Find Roberta on Instagram at robertal7, and the National Trust at presnation.

The National Trust for Historic Preservation works to save America's historic places. Join us today to help protect the places that matter to you.

Roberta Lane

Roberta Lane

Roberta Lane is the Senior Field Officer and Attorney for the National Trust for Historic Preservation’s New York City Field Office. She has been with the National Trust since 2006, delivering preservation technical assistance and legal guidance in the field.

The (Nearly) Forgotten History of Maxville, Ore.

Posted on: September 27th, 2013 by David Robert Weible 1 Comment

 

In the Fall issue of Preservation magazine we interview Gwendolyn Trice, whose search for her own history led her to quit her day job in Seattle and relocate to eastern Oregon to preserve the memory of the now-defunct logging town that originally brought her family to the Pacific Northwest.

The town -- known as Maxville -- popped up in the 1920s in Wallowa County, and drew both white and black workers from all of the American South and Midwest. Though the town was segregated, the hard work and brutal weather brought the community together.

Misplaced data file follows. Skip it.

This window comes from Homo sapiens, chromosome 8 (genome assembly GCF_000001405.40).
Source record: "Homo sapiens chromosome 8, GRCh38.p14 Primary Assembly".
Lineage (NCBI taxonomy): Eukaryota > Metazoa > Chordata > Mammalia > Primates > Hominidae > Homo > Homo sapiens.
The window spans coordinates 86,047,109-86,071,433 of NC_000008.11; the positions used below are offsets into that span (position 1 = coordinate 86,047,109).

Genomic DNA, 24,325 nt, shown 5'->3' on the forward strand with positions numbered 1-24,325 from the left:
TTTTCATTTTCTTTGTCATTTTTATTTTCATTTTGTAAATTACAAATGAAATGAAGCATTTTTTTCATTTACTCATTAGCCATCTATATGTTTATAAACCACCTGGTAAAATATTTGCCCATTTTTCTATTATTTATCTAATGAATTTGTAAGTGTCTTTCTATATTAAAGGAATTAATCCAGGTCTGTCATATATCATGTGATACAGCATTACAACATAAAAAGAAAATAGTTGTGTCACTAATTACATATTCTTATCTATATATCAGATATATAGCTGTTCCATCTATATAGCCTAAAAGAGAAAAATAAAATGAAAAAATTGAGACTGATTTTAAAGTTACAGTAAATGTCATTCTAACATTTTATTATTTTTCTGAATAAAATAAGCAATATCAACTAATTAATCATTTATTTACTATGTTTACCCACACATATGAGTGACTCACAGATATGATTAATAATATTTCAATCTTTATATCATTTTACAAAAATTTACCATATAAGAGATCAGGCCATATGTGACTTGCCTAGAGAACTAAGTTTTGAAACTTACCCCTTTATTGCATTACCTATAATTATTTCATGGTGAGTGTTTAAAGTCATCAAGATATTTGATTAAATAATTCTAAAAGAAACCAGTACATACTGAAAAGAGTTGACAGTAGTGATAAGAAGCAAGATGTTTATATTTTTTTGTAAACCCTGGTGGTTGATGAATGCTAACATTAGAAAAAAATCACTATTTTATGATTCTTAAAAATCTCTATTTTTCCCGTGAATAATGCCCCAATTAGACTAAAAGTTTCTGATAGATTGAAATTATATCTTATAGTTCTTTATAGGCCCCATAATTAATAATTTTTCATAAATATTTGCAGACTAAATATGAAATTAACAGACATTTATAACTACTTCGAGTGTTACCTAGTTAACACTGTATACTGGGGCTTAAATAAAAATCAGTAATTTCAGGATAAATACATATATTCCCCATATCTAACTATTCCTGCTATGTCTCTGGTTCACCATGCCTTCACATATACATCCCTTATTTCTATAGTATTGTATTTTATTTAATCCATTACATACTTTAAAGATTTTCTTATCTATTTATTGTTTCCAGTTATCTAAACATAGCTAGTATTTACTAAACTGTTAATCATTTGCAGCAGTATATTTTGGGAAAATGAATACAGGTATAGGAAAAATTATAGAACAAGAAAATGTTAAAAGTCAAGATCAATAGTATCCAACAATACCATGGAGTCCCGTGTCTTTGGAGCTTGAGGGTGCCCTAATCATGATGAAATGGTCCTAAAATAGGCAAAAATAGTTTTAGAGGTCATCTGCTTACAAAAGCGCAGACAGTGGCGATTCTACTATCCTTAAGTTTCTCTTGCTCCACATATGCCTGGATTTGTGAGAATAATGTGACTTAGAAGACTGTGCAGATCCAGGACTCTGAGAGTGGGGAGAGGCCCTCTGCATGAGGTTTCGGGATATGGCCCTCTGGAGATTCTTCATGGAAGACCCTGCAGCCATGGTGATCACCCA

You can find the full story in the print edition of Preservation. (Forum Journal also has a great article available for members, titled "Breathing Life into a Ghost Town: The Maxville Heritage Interpretive Center.")

In the meantime, here are some cool photo extras that show the history of Maxville and its community.

Gwendoyn Trice in Maxville. Credit: Colby Kuschatka... Read More →

The National Trust for Historic Preservation works to save America's historic places. Join us today to help protect the places that matter to you.

David Robert Weible

David Robert Weible

David Robert Weible is an assistant editor at Preservation magazine. He came to DC from Cleveland, Ohio, where he wrote for Sailing World and Outside magazines.

Behind the Scenes in Hot Springs, Arkansas

Posted on: September 26th, 2013 by Julia Rocchi 1 Comment